London prime property market shines as safe haven as Queen celebrates Diamond Jubilee

London prime property market shines as safe haven as Queen celebrates Diamond Jubilee
London prime property market shines as safe haven as Queen celebrates Diamond Jubilee

Property prices in prime central London rose 0.7% over May as European investors sought safer ground in the midst of the eurozone crisis, according to research by Knight Frank.

The latest increase brings prices of prime London houses 47.3% above their March 2009 low.

Knight Frank researcher Liam Bailey says interest from south west Europe has taken up the slack left by Greek investors.

"While it looks very much that the surge in Greek buyers has fallen off sharply since the beginning of the year – those who have had the funds to buy have done so – we are now seeing a noticeable uptick in interest from France, Italy, Spain and even German-based purchasers looking at the prime London market.”

Bailey says in the event of a European Union break-up, London could experience greater levels of foreign investment.

He says countries at risk of ejection from the eurozone will likely experience a massive outflow of capital, with some destined for London prime real estate.

Meanwhile, property website Primelocation.com has released research showing Britain’s residential property is worth a total of £5.6 trillion ($8.74 trillion), with almost one-third of it £1.65 trillion ($2.58 trillion), in homes in the south-east region.

The south-east region just pips London, which was put at £1 trillion ($1.56 trillion).

Outside of London, Surrey tops the list for total value, £287.6 billion ($4.49 billion), and value per head, £255,125 ($398,274). For value per head, Surrey is followed by Dorset, Buckinghamshire and East Sussex.

Despite low interest rates, however, strict lending conditions make it harder for families to pull money out of these homes by remortgaging.

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“Property wealth per head is driven by one key factor: demand,” says PrimeLocation.com analyst Nigel Lewis.

“Homes in and around the capital will always be sought after because of the increased population density in the south and its better employment opportunities.”

Primelocation.com’s report is at odds with a recent report by Lloyds TSB Private Banking, which put the total value at of privately held UK housing stock at £3.9 trillion ($6.09 trillion) in 2011.

And as our monarch celebrates her 60th year of rule, property agency Savills UK has released an analysis of property trends over Queen Elizabeth II’s long reign.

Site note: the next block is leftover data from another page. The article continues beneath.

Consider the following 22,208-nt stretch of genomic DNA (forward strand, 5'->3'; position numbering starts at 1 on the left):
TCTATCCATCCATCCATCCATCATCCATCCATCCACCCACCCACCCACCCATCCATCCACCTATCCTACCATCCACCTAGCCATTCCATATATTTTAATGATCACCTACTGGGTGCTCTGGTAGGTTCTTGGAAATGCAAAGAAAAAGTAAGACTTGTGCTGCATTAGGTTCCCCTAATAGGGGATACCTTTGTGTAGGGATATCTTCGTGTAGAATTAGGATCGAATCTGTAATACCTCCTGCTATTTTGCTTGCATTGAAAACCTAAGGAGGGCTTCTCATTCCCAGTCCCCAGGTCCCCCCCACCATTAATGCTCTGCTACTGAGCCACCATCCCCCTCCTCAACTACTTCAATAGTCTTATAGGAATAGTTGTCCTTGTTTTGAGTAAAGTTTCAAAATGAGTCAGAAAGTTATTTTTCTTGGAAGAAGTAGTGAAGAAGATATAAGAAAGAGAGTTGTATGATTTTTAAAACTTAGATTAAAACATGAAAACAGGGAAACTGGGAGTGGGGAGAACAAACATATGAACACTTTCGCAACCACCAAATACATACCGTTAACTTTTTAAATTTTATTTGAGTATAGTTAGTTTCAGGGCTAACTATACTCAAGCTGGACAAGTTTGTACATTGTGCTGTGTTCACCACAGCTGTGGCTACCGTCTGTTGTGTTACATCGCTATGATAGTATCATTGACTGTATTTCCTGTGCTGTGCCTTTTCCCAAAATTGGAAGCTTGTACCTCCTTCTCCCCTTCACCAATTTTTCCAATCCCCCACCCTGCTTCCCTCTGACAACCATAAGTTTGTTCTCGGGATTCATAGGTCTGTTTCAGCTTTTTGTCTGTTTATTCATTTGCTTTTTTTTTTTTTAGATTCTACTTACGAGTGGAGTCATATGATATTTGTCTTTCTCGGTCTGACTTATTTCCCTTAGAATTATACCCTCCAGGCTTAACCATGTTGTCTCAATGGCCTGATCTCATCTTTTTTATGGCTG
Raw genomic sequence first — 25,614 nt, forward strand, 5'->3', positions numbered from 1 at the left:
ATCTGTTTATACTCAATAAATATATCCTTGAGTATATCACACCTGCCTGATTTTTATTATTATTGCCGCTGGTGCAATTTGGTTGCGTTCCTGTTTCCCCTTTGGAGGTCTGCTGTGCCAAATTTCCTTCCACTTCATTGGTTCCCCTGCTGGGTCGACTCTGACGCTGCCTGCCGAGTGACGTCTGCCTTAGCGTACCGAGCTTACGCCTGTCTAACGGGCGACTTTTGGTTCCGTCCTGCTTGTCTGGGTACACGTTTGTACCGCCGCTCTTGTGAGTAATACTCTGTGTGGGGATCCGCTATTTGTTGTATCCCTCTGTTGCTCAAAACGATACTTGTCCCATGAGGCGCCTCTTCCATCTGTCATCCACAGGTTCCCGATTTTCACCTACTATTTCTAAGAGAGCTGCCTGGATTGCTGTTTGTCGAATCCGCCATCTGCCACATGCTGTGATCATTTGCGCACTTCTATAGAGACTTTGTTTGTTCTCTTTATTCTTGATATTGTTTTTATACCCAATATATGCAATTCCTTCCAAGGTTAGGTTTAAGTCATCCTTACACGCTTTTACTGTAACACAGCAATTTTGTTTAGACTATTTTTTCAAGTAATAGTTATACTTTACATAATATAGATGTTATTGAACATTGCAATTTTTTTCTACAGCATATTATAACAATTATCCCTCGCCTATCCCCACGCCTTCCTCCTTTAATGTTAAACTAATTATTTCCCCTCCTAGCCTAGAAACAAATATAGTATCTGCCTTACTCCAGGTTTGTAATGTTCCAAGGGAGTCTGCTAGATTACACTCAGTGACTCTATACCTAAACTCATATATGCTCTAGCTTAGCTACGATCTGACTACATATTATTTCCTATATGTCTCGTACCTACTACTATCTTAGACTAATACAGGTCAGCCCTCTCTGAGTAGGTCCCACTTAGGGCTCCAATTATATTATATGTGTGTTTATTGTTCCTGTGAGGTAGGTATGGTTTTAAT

Since her coronation in 1952, there have been four cycles of boom and bust, but inflation-adjusted figures show house price growth has exceeded 250%.

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As Her Majesty started her rule, the total value of the UK’s housing stock was between £25 and £30 billion ($39 and $47 billion), roughly the same value as Bristol today.

The report found the biggest increase over a 10-year period was 1962-72, when prices increased 48%.

Savills research director Lucian Cook says changes over the past 60 years mean more surplus income is being invested in property.

“Over the past 60 years we have seen great changes in the way we view housing. Our demands on and requirements from housing have changed, meaning that it has become part necessity, part luxury and part investment.”

“Combined with a mismatch between housing demand and supply and a shift to smaller households, this has meant that more of the nation’s surplus income has been directed at housing. As a result house prices have risen more in line with the standard rather than the cost of living, leaving the UK with an asset class worth a total of £4.3 trillion [$6.71 trillion].”

Cook says home ownership has peaked and a repeat of such dramatic growth is unlikely.

“In the short term our forecast is for real house price falls at a national mainstream market level, as inflation strips out price growth. We expect these to lead to a period of much less spectacular house price growth than we have become accustomed to at certain parts in the housing market cycle.

“Future house prices booms and sharp corrections are inevitable but there’ll be a long wait for the next boom.”

Alistair Walsh

Alistair Walsh

Deutsche Welle online reporter

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